SUNDAY TIMES WEB DESK:Bolsonaro, a former army captain turned lawmaker who openly admires Brazil’s 1964-1985 military dictatorship, promised in his first remarks as president to adhere to democratic norms, after his tirades against the media and political opponents had stirred unease.
While investors hope Bolsonaro’s free-market stance will reinvigorate Brazil’s economy — the eighth-largest in the world — environmentalists and rights groups are worried he will roll back protections for the Amazon rainforest and loosen gun controls in a country that already has the world’s highest number of murders.
“This is the beginning of Brazil’s liberation from socialism, political correctness and a bloated state,” Bolsonaro, 63, said in an address to the nation made after he donned the presidential sash.
A seven-term congressman who spent decades on the fringes of Brazilian politics, Bolsonaro was swept to power in October by voters’ outrage with traditional political parties, making him Brazil’s first right-wing president since the dictatorship.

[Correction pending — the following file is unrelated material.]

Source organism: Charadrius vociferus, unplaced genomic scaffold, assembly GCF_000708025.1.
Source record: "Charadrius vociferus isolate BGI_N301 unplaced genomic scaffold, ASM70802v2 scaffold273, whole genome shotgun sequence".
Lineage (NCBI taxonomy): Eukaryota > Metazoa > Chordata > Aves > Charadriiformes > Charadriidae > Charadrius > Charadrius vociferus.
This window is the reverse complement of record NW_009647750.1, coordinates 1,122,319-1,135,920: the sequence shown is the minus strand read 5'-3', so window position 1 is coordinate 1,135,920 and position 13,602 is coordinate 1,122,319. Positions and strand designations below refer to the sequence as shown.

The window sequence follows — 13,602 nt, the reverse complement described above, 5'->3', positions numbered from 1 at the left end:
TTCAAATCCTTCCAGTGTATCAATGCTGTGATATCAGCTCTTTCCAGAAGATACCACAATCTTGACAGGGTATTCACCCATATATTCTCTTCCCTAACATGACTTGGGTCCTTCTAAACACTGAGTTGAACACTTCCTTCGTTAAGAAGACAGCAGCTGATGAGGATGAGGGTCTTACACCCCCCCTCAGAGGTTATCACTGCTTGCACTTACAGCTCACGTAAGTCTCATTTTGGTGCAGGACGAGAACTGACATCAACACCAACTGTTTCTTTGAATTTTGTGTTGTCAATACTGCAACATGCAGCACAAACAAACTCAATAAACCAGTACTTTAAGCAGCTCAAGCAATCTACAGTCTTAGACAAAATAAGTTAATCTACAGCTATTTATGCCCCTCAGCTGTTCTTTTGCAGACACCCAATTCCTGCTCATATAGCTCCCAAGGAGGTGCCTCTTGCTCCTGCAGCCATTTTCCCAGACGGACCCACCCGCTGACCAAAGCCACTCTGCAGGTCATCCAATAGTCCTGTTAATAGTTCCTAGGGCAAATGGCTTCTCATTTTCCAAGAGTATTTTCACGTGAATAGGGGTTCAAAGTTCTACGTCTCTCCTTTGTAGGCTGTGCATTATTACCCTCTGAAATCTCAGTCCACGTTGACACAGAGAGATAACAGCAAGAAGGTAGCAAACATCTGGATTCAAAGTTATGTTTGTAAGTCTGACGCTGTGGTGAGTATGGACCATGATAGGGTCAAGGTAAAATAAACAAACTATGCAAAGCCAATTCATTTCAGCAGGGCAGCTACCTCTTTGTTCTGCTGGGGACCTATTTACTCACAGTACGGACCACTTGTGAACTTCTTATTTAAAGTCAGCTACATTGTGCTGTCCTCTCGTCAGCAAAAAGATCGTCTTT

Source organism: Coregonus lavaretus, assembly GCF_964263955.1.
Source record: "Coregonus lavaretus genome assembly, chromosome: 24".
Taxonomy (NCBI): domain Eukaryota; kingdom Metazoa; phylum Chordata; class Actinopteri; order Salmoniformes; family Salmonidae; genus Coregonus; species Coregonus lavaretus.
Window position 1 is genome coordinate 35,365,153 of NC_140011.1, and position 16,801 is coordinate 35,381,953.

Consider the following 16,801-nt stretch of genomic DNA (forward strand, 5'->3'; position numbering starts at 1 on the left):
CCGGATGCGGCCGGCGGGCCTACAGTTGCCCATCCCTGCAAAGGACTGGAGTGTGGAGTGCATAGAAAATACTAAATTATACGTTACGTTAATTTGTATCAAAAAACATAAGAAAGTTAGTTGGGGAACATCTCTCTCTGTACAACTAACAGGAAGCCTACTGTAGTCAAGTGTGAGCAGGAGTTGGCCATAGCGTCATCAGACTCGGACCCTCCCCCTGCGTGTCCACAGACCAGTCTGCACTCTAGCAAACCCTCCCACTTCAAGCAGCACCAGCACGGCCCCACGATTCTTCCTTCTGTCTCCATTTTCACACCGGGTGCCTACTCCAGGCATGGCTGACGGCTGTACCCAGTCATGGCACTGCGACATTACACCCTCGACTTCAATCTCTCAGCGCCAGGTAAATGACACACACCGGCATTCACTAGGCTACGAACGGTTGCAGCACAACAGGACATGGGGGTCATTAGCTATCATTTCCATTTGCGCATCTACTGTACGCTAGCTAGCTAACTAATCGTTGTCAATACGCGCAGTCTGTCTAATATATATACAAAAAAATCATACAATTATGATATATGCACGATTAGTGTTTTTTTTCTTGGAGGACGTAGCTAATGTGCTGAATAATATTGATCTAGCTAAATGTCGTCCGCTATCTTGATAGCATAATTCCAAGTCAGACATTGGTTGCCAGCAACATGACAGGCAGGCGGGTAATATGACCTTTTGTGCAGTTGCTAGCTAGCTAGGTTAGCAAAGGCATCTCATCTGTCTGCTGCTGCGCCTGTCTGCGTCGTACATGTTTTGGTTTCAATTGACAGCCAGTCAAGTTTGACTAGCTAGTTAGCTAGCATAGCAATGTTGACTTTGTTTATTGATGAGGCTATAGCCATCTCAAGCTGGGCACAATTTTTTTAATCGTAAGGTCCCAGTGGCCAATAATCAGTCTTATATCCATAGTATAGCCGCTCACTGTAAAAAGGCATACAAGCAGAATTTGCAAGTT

Voters punished mainstream parties following more than four years of graft investigations that laid bare the largest political corruption scheme ever discovered. Centrist parties were trounced, reshaping Brazil’s political landscape and polarizing Congress.
Following a knife attack during the presidential campaign that left Bolsonaro hospitalized for weeks, security was tight for his inauguration. Some 10,000 police officers and soldiers were deployed on the streets of Brasilia, the capital, as Bolsonaro and his wife rode in an open-topped Rolls-Royce to Congress.
His voters are now impatient for Bolsonaro to make good on ambitious promises to tackle graft and violent crime and revive an economy still sputtering after the collapse of a commodities boom led to Brazil’s worst recession on record.